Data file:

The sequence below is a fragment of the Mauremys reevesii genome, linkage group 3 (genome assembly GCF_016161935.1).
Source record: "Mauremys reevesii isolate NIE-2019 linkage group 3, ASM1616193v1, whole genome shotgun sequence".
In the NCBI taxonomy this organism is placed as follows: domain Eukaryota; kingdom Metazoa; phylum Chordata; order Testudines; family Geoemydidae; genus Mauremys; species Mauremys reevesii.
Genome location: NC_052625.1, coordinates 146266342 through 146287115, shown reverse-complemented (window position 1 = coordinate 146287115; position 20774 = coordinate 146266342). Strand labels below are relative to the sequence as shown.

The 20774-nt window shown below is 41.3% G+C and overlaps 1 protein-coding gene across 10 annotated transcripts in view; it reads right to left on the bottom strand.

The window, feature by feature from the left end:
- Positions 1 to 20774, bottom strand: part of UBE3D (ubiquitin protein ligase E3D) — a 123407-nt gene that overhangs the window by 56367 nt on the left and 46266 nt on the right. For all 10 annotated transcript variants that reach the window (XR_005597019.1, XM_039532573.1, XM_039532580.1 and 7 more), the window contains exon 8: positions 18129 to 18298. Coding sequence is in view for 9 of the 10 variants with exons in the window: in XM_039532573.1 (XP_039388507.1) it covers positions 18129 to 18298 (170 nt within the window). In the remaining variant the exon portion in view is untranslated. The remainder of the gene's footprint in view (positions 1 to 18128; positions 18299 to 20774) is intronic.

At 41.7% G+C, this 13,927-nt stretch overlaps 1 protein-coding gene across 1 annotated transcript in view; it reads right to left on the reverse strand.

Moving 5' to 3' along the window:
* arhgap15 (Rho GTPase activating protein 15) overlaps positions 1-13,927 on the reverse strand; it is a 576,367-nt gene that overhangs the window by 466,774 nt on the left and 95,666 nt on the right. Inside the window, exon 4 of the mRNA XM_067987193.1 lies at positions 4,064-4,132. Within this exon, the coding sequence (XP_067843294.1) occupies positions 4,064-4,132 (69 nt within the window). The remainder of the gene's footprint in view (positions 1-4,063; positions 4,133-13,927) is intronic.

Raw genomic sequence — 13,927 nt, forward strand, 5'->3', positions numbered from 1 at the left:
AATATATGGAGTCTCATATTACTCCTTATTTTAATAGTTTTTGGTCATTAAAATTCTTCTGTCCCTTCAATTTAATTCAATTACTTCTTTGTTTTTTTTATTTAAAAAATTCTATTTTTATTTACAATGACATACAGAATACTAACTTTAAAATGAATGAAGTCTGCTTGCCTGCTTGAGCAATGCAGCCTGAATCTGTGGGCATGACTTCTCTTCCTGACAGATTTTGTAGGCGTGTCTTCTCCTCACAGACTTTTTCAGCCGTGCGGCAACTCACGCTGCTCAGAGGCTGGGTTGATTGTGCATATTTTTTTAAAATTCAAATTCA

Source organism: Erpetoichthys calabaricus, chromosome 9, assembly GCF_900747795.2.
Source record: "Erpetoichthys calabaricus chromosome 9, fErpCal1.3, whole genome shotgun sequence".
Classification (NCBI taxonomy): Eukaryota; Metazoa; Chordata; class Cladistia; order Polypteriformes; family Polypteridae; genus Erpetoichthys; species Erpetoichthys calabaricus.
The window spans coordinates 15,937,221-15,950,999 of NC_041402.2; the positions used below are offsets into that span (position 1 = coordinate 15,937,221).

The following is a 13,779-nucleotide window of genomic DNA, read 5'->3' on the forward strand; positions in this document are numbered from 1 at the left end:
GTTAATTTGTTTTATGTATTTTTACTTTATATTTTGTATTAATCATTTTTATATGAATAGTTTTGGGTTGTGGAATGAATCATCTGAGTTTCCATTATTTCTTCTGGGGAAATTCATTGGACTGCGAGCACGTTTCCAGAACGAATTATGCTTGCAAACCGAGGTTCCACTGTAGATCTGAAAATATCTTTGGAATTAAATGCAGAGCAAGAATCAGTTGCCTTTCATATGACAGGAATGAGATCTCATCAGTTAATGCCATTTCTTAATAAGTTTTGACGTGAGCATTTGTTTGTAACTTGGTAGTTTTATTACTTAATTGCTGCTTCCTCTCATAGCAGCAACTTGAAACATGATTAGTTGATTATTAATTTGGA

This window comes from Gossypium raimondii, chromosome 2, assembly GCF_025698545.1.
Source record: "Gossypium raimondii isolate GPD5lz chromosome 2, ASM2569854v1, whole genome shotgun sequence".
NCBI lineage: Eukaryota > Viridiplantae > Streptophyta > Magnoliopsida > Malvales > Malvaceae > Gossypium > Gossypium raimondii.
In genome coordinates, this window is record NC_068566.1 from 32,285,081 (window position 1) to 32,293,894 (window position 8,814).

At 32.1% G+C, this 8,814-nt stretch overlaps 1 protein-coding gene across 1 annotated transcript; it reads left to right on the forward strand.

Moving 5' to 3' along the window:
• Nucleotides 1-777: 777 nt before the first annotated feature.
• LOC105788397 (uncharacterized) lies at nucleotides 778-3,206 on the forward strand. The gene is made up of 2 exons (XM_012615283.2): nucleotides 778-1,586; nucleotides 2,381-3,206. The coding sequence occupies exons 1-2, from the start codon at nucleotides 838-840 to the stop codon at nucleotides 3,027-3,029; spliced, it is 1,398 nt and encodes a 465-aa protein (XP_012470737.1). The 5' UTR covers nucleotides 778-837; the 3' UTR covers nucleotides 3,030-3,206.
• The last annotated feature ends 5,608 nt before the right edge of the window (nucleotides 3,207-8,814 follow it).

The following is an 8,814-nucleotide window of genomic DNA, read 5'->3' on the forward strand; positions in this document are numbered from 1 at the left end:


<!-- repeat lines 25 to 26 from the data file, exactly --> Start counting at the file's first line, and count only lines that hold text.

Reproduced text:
• Nucleotides 1-777: 777 nt before the first annotated feature.
• LOC105788397 (uncharacterized) lies at nucleotides 778-3,206 on the forward strand. The gene is made up of 2 exons (XM_012615283.2): nucleotides 778-1,586; nucleotides 2,381-3,206. The coding sequence occupies exons 1-2, from the start codon at nucleotides 838-840 to the stop codon at nucleotides 3,027-3,029; spliced, it is 1,398 nt and encodes a 465-aa protein (XP_012470737.1). The 5' UTR covers nucleotides 778-837; the 3' UTR covers nucleotides 3,030-3,206.